Market View from Costa Rica

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Jaco Beach, Costa Rica

It seems like a lifetime ago since I last posted a blog in February. I’d made a lot of life-changing decisions since the start of the year. I left my amazing job; I travelled to many places; I finished the courses I needed to become a certified equities trader; I moved to Costa Rica where I now live with my spouse; and when I’m not working on my rusty Spanish or chilling on the beach, I’m trading for myself.

My life may seem as volatile as the market these last few months. I don’t view volatility as a bad thing, though. I feel that drastic changes force us to adapt and stay sharp. We should be in a better place by the time we make it to the other side.

I’ve been hearing from friends who are concerned about the market. It’s understandable. The bear market I’d been anticipating came hard and fast. As of yesterday, the Canadian market’s gains of 2018 and 2017 have been wiped out. My answer to my friends has been consistent: You can either get out now or you can hold on — either way, be ready for when the time comes to get back in.

I’m not new to market drops. I started to learn about stock trading in 2008. It was a good time to learn because I saw how bad things can get before they get better again. Each time fear and pessimism took over (in 2011 and 2015/2016), after the market freak-out, I eventually found bargains of some very solid stocks. And I learned from these times which stocks I really wanted to own in my portfolio for the long term. Should there be another 2009, I want to be ready to buy when there’s a recovery. My stock wish list is comparable to my Christmas wish lists as a kid: unrealistic but crazy optimistic that one day, it’ll all be mine!

My current outlook is a lot more short-term and I’m taking less risk by using fewer shares and making fewer trades. Some of my stocks I thought I would own for a long time, but I had to let go and bank on the gains while they were still there for me to take. I find myself sitting out more often on what normally would be great opportunities. Am I always right? Of course not. It’s just not the right market to jump on most opportunities. I feel that my best play is to think defensively and to be more hands-on by watching the prices of my stocks more closely than usual.

The US market is still above its lows from this year. If it takes that out and then eventually 2017’s lows, the move will cause more downward pressure on the Canadian market. To what extent, I’m not sure. I’ll be paying attention to the support levels of previous years.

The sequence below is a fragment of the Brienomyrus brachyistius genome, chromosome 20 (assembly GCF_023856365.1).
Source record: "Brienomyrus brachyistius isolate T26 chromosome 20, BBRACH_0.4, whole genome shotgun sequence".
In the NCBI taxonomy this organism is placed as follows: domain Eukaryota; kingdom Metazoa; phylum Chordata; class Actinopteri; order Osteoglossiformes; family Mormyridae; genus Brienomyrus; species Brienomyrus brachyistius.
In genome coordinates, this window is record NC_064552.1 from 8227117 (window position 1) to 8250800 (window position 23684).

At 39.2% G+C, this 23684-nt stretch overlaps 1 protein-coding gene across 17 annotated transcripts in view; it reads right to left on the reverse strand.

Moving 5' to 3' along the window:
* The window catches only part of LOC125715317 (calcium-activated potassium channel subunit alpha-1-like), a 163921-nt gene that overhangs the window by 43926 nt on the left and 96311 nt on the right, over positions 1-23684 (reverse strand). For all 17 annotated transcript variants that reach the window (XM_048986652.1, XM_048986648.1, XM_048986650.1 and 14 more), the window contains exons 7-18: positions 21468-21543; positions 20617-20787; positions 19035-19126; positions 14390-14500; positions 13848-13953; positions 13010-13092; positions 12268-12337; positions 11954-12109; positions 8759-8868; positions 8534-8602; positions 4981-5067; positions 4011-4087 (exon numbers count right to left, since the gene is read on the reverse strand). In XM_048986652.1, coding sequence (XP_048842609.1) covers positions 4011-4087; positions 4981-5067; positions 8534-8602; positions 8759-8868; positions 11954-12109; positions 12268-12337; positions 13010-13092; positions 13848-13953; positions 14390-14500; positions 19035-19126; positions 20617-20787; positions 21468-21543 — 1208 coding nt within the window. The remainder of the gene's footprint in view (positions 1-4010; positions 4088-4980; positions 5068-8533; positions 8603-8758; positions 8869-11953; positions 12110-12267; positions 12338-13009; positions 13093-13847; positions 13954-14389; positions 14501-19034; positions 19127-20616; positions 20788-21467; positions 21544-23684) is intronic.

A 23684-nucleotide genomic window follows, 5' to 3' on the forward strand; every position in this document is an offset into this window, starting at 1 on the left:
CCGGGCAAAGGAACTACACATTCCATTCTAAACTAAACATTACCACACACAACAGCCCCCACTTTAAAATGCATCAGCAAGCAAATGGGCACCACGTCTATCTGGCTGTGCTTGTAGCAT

My Stock Wish List

My wish list consists of mostly American stocks, some Canadian, and some ETFs. It’s likely to change and that’s fine, I have plenty of time to decide. I already own a few of these stocks, but I keep them on my wish list because I want to remember to buy more of their shares later on.

  • ADBE
  • AMZN
  • ADT.A.TO
  • AXP
  • BABA
  • COST
  • DIA
  • DIS
  • DOL.TO
  • FB
  • FDX
  • GOOGL
  • HD
  • JNJ
  • LULU
  • MA
  • MSFT
  • NFLX
  • NKE
  • QQQ
  • SBH
  • SBUX
  • SPY
  • TSLA
  • ULTA
  • V
  • WEED.TO
  • WTW
  • XIC.TO
  • XIU.TO

 

 

The Market Dumps

 

Dailies

The SPY, QQQ, DIA, and XIC ETFs on freestockcharts.com

While some investors have been freaking out, I’ve been casually checking the market and my portfolios. Is this the correction I’d been impatiently waiting for?

Looking at the daily charts of the SPY, the Qs, the Diamonds, and the XIC, you can see a few major things happening here. A big precipitous move often creates another one. Look at the XIC on Monday, Jan 29. It gapped down and just kept going. Something similar happened to the Dow on Tuesday. While there was some defending going on, it still broke its trend on Friday. The SPY and Qs had a huge down day like the others on Friday; however, their uptrends are still intact. It will be interesting to see if there’s a bit of a bounce before these go down even more and break their shorter-term trends.

 

Weeklies

When we pan out and inspect the weekly charts, it’s hard not to notice the glaring red candle on the XIC. Whoa, Canada! In one week, it wiped out all the gains made since mid-October. The other charts only came down past the gains from the last week or two. If this is the start of the move down for the US market, it might be wise to take some profits off your US stocks before they correct even further.

Monthlies

As for me, I’m just hanging onto everything and waiting for my next buying opportunity. In fact, I transferred more cash into my registered accounts so that I’ll be ready when I see a good trade is on.

I’m noticing some beautiful monthly corrections on the weed stocks. You can bet that I will be scaling into these before their next big move. If you have difficulty selecting which weed stocks to buy, then just buy the ETF, HMMJ. You can visit this link to get more information on the fund and its stock holdings. I created a watchlist on freestockcharts.com with all the stocks that are in the HMMJ ETF. I like to cruise through the charts and check out which ones are helping the portfolio or weighing it down.